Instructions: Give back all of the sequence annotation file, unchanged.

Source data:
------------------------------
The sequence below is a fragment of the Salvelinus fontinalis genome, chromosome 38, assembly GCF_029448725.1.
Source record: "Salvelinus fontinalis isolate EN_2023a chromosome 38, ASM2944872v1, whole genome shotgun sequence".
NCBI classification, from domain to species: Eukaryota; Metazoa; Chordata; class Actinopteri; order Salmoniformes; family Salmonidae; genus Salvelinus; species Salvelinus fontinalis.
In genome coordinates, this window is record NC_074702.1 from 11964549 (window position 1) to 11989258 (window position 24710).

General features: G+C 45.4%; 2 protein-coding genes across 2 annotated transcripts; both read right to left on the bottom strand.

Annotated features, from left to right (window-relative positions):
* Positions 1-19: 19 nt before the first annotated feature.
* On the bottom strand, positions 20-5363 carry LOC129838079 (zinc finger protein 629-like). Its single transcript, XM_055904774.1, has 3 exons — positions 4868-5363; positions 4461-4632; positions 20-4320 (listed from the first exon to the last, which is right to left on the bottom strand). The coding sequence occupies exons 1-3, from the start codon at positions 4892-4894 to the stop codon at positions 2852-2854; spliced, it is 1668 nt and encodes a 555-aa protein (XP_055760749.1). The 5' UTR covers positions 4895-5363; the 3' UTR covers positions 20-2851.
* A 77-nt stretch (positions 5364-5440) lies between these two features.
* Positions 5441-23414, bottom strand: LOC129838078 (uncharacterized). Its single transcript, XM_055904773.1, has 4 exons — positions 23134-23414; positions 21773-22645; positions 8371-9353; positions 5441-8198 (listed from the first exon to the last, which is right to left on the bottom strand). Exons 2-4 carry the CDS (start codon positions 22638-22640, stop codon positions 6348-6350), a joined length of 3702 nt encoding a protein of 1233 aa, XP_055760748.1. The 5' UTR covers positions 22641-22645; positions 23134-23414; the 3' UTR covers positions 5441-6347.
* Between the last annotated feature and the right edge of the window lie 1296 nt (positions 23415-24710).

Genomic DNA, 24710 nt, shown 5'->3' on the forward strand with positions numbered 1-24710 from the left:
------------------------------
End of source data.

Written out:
The sequence below is a fragment of the Salvelinus fontinalis genome, chromosome 38, assembly GCF_029448725.1.
Source record: "Salvelinus fontinalis isolate EN_2023a chromosome 38, ASM2944872v1, whole genome shotgun sequence".
NCBI classification, from domain to species: Eukaryota; Metazoa; Chordata; class Actinopteri; order Salmoniformes; family Salmonidae; genus Salvelinus; species Salvelinus fontinalis.
In genome coordinates, this window is record NC_074702.1 from 11964549 (window position 1) to 11989258 (window position 24710).

General features: G+C 45.4%; 2 protein-coding genes across 2 annotated transcripts; both read right to left on the bottom strand.

Annotated features, from left to right (window-relative positions):
* Positions 1-19: 19 nt before the first annotated feature.
* On the bottom strand, positions 20-5363 carry LOC129838079 (zinc finger protein 629-like). Its single transcript, XM_055904774.1, has 3 exons — positions 4868-5363; positions 4461-4632; positions 20-4320 (listed from the first exon to the last, which is right to left on the bottom strand). The coding sequence occupies exons 1-3, from the start codon at positions 4892-4894 to the stop codon at positions 2852-2854; spliced, it is 1668 nt and encodes a 555-aa protein (XP_055760749.1). The 5' UTR covers positions 4895-5363; the 3' UTR covers positions 20-2851.
* A 77-nt stretch (positions 5364-5440) lies between these two features.
* Positions 5441-23414, bottom strand: LOC129838078 (uncharacterized). Its single transcript, XM_055904773.1, has 4 exons — positions 23134-23414; positions 21773-22645; positions 8371-9353; positions 5441-8198 (listed from the first exon to the last, which is right to left on the bottom strand). Exons 2-4 carry the CDS (start codon positions 22638-22640, stop codon positions 6348-6350), a joined length of 3702 nt encoding a protein of 1233 aa, XP_055760748.1. The 5' UTR covers positions 22641-22645; positions 23134-23414; the 3' UTR covers positions 5441-6347.
* Between the last annotated feature and the right edge of the window lie 1296 nt (positions 23415-24710).

Genomic DNA, 24710 nt, shown 5'->3' on the forward strand with positions numbered 1-24710 from the left: